Preventing Bullies as Leaders
Why does this happen and how do leaders prevent it from happening? What causes a newly assigned leader to become the epitome of Marshal Josip Broz Tito of the work place? They control the workforce with an iron fist. It is her way or the highway. Every task is micromanaged; the simplest of procedures must have her approval, even if spelled out in standard policy for the organization. The workplace continues to function only because the fear this leader instills in the workforce. She has turned herself into a common enemy. Luckily, this is the exception rather than the rule.
In the 30+ years of experience in both public and private sector leadership I have observed the primary reason new leaders turn into such dictators is because they are placed there because they are a good worker, follows company policy, and has been around long enough and done enough good for the company to deserve a promotion. They may very well possess the technical skill sets for the position, but the leadership skill set and other soft skills are often lacking. Do not get me wrong, this is not necessarily a bad thing, but what often accompanies this is another shortfall in leadership within the organization. The leaders fail to follow through with the promotion with sufficient mentoring to ensure success.
How can we keep it from happening? In a perfect world, learning organizations grow future leaders from the day they enter the workforce. Give them leadership responsibilities on occasion and provide constructive feedback on their performance, until such a time as they have developed the leadership and technical skills necessary for further advancement in the organization. However, we do not live in a perfect world. Organizations promote new leaders based on technical skill sets, with the thought being the rest will come with time. While this is possible, often organizations do not measure the loss of productivity and efficiency caused by an ill-prepared leader. This can include loss in operational capacity, human resources losses and the expense of hiring and training replacements, and loss caused by defective products due to inattention.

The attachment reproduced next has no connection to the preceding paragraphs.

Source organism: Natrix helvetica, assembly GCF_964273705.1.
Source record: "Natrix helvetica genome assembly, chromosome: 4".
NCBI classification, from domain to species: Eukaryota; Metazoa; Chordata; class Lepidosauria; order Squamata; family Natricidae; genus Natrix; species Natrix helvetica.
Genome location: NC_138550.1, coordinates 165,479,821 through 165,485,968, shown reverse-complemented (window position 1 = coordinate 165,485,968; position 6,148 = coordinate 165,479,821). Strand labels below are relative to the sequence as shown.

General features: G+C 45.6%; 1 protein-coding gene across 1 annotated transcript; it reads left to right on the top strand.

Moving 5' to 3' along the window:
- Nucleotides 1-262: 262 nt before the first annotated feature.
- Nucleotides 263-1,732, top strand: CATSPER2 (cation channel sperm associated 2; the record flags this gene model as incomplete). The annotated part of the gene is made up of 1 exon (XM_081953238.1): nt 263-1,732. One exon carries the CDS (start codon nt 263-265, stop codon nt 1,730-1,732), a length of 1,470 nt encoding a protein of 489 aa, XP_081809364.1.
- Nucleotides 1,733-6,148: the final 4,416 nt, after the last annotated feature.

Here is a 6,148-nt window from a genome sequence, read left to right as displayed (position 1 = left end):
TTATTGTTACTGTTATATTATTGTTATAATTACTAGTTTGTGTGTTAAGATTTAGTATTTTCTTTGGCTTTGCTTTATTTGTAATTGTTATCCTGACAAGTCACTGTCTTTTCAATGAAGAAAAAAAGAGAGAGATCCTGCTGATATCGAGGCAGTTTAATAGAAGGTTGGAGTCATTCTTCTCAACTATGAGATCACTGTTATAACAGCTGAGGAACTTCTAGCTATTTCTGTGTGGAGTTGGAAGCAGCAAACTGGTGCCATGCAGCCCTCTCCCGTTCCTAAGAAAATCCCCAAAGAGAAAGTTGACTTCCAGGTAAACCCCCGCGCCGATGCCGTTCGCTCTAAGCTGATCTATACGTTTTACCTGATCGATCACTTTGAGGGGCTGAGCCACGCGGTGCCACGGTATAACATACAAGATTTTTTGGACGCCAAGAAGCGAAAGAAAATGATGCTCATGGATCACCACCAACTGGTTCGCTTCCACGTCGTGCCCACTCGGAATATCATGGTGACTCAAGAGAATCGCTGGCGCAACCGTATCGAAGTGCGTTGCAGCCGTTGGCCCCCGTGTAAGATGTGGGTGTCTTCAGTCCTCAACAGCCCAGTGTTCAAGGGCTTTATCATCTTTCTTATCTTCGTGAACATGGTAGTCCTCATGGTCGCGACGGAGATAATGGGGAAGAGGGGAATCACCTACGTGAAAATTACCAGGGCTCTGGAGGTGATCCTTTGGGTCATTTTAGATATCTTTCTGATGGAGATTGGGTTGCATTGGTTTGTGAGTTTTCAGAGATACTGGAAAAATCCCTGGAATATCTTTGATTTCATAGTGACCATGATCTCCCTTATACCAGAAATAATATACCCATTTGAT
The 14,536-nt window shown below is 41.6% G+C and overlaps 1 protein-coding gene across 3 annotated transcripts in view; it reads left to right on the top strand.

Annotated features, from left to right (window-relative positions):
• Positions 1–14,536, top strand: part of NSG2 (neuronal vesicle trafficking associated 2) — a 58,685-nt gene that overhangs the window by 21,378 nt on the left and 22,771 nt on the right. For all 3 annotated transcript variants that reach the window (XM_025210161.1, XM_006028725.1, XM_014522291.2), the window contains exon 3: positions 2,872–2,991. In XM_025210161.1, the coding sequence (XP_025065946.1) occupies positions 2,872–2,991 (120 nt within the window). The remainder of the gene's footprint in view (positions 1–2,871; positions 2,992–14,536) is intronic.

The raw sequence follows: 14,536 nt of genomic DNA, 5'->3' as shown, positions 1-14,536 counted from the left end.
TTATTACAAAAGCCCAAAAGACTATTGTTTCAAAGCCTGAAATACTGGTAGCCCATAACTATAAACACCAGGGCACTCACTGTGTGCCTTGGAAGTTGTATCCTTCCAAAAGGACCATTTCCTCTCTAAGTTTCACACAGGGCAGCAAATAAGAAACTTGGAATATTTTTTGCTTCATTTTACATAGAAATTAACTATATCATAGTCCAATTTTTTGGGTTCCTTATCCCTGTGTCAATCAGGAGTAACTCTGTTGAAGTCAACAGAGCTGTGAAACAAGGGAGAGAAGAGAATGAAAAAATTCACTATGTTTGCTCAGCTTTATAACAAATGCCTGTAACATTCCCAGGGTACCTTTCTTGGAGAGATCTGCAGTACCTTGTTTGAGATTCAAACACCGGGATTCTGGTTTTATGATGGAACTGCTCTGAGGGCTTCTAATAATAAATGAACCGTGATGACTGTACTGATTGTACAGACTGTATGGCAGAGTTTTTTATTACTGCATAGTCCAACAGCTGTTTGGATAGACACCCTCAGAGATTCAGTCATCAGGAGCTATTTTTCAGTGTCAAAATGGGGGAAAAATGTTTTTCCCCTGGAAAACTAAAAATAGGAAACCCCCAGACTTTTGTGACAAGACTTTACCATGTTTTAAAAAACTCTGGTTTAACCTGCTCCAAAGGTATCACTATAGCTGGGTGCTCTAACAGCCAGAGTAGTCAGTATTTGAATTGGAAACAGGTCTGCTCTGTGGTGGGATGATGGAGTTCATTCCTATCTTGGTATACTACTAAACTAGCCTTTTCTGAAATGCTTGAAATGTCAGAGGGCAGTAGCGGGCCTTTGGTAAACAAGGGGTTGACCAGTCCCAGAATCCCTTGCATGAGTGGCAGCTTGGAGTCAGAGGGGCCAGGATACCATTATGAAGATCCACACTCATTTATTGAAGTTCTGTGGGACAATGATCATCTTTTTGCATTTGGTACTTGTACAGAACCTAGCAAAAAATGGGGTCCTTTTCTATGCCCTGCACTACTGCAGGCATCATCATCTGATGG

That leaves us with the inherent leadership responsibility of mentoring subordinates. As senior leaders in any organization, we owe it to our junior leaders to provide then with guidance and support ensuring them success in their new position. We must have the capacity to assist them without doing their job for them, to provide critical and constructive feedback on their performance, and most of all allow them to make decision on their own and experience the consequences of those decisions, good and bad. As we progress through the leadership positions in the organization we continue to provide mentorship to subordinate leaders, and with each increase in level of leadership the task becomes more difficult as the leader we are mentoring also begins to mentor his or her own subordinate leaders and the leadership style between levels begins to clash.